Coquelle Trails

Bandon Historical District

Coquille River at Riverton, January 12, 2012 (georeferenced photo by B. Zybach).


This district is primarily formed by the mainstem Coquille River and its tributaries from its mouth at the ocean, east to the head of tidewater at “the forks” just north of Myrtle Point. Coos Bay watershed forms the northern boundary (Coos Bay Historical District); the watershed separating the mainstem Coquille from the North Fork is the eastern extent (Fairview Historical District); then southward near the mouth of New River (Port Orford Historical District), and including Twomile Creek basin. 

This area includes some of the northernmost and most horrific encounters between local Indian families and invasive white miners and settlers during the Rogue River Indian Wars from 1851 to 1856 (Zybach 2012) -- the T’Vault, Casey, and Nasomah massacres -- in addition to uncounted rapes, beatings, and murders during that timeframe. These are the people Grandma Ned describes when she says: “They used the river for a highway, and their trails laced through the hills and valleys” (Ward 1986: 7). The principal north-south foot trail through this district was probably the sandy beaches that stretched along the coastline, with just one river and one headland to cross, and both in the same location. Bandon Historical District is shown on Map 7 and Table 4.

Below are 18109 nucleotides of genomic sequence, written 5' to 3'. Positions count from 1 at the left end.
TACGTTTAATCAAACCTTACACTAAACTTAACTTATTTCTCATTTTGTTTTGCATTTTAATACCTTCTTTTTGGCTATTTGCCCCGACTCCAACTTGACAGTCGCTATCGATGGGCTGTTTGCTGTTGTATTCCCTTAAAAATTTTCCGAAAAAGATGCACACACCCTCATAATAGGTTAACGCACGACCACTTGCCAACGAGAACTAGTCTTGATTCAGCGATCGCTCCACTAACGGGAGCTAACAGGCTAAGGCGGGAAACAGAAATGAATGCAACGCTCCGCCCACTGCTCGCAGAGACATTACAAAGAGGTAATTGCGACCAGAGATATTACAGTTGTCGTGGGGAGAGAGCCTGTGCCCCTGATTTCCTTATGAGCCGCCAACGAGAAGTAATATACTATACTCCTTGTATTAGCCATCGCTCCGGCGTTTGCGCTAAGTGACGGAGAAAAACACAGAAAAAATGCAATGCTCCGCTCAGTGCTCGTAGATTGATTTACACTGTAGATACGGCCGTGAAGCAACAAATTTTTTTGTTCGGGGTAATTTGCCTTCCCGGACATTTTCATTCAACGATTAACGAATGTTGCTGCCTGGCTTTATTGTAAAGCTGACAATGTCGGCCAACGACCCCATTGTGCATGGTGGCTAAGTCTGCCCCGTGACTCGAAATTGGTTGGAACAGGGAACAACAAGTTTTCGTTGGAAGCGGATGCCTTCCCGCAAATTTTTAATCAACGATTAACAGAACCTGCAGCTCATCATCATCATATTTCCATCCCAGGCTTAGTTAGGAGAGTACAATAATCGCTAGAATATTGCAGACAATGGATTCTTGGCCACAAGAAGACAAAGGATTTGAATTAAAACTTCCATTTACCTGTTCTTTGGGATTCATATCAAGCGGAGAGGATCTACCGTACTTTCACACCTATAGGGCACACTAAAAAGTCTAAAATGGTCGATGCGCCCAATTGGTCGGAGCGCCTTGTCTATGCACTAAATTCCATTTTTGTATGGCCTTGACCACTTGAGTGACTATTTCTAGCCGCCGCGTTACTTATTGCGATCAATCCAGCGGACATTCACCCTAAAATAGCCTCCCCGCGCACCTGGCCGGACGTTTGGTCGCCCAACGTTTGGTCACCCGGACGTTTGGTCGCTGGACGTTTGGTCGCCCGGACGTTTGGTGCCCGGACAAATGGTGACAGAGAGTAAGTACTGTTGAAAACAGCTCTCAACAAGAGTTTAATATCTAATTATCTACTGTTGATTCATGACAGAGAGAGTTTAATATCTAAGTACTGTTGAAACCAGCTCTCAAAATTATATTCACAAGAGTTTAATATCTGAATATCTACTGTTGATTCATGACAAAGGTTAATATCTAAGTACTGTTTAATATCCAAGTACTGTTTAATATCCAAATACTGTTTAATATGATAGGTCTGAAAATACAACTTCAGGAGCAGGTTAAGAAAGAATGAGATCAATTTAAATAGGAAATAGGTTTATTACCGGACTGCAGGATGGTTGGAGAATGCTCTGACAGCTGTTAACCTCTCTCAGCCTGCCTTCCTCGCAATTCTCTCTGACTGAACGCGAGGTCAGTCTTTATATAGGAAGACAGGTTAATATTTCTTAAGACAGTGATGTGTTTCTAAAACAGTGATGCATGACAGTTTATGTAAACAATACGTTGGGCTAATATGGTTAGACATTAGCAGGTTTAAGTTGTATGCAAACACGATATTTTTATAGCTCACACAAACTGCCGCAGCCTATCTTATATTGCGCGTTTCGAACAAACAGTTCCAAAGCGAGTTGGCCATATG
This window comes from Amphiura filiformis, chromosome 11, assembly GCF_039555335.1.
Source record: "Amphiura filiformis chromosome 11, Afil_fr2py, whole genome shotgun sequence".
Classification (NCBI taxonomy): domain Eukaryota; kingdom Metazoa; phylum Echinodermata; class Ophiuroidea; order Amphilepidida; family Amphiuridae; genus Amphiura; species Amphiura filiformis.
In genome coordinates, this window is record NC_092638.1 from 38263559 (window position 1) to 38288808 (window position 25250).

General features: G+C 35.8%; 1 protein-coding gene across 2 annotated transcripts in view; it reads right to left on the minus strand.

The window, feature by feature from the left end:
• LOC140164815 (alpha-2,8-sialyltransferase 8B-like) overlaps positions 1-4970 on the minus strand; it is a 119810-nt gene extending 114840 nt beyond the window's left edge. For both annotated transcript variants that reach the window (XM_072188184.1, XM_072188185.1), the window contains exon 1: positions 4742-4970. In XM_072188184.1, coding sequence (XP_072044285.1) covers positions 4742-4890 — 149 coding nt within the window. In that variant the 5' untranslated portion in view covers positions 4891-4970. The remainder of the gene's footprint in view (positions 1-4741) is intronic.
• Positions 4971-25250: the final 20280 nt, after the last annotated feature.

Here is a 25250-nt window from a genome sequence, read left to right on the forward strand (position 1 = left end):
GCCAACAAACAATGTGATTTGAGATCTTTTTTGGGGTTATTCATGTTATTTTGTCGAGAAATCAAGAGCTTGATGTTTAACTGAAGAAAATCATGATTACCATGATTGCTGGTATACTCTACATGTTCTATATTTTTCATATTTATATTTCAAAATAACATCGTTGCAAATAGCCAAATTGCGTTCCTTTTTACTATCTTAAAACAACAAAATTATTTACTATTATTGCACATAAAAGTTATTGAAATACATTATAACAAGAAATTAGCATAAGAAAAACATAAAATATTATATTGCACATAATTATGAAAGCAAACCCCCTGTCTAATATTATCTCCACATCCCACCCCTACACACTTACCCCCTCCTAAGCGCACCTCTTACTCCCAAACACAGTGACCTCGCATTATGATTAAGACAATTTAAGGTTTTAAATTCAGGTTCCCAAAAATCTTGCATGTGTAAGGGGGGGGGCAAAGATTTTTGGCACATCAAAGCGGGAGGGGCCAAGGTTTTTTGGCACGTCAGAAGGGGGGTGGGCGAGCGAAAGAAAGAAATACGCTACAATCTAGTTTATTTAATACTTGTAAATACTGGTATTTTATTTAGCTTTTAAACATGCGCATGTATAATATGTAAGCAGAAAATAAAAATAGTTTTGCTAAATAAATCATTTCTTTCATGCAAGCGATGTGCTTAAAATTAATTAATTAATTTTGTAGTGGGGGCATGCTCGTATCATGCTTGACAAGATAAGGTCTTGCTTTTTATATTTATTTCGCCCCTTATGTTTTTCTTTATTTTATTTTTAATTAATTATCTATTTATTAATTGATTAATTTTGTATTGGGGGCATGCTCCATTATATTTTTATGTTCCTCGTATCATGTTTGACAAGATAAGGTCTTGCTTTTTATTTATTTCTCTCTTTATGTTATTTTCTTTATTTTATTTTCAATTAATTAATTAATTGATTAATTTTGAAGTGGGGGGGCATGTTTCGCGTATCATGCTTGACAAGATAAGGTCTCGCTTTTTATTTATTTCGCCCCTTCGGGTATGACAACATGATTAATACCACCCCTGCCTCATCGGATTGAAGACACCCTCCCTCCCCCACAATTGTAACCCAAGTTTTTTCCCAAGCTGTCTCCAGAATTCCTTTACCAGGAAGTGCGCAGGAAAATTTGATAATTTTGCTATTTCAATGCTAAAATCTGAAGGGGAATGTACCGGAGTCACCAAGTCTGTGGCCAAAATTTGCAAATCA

Map 7. Coquelle Trails: Bandon Historical District (Zybach, Ivy & Harkins 2012).


1. Coquille Point, Coquille River mouth, Jan. 12, 2012.

2. Bandon lighthouse, Table Rock, Jan. 12, 2012.

3. Coquille River, Riverton, Jan. 12, 2012.

4. Catching Creek crossing, Myrtle Point, Jan. 12, 2012.

5. Wetland prairie, Fat Elk Creek, Jan. 12, 2012.

6. Old-growth Myrtle grove, Myrtle Point, Jan. 12, 2012.

Table 4. Coquelle Trails: Bandon Historical District (B. Zybach 2012).


© 2013 Coquelle Trails